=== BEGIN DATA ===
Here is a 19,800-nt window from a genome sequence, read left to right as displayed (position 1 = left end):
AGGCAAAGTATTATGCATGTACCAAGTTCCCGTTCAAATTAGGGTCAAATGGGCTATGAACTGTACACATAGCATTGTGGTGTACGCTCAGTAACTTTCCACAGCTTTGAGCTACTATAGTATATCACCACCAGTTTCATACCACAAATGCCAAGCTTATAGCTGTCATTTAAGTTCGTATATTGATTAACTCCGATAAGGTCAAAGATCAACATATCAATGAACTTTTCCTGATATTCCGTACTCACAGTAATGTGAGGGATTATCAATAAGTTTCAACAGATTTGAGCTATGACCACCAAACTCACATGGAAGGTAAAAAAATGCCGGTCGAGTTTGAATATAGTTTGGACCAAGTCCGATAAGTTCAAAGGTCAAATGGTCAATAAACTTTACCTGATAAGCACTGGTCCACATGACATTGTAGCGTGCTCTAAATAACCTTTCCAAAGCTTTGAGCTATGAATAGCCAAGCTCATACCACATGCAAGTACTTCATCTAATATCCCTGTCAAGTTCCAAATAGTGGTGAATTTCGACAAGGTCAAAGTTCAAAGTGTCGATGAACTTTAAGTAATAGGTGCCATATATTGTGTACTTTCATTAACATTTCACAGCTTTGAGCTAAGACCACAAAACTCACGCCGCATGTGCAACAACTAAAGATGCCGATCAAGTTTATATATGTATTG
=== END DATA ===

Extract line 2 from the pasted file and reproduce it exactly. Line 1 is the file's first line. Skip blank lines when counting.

AGGCAAAGTATTATGCATGTACCAAGTTCCCGTTCAAATTAGGGTCAAATGGGCTATGAACTGTACACATAGCATTGTGGTGTACGCTCAGTAACTTTCCACAGCTTTGAGCTACTATAGTATATCACCACCAGTTTCATACCACAAATGCCAAGCTTATAGCTGTCATTTAAGTTCGTATATTGATTAACTCCGATAAGGTCAAAGATCAACATATCAATGAACTTTTCCTGATATTCCGTACTCACAGTAATGTGAGGGATTATCAATAAGTTTCAACAGATTTGAGCTATGACCACCAAACTCACATGGAAGGTAAAAAAATGCCGGTCGAGTTTGAATATAGTTTGGACCAAGTCCGATAAGTTCAAAGGTCAAATGGTCAATAAACTTTACCTGATAAGCACTGGTCCACATGACATTGTAGCGTGCTCTAAATAACCTTTCCAAAGCTTTGAGCTATGAATAGCCAAGCTCATACCACATGCAAGTACTTCATCTAATATCCCTGTCAAGTTCCAAATAGTGGTGAATTTCGACAAGGTCAAAGTTCAAAGTGTCGATGAACTTTAAGTAATAGGTGCCATATATTGTGTACTTTCATTAACATTTCACAGCTTTGAGCTAAGACCACAAAACTCACGCCGCATGTGCAACAACTAAAGATGCCGATCAAGTTTATATATGTATTG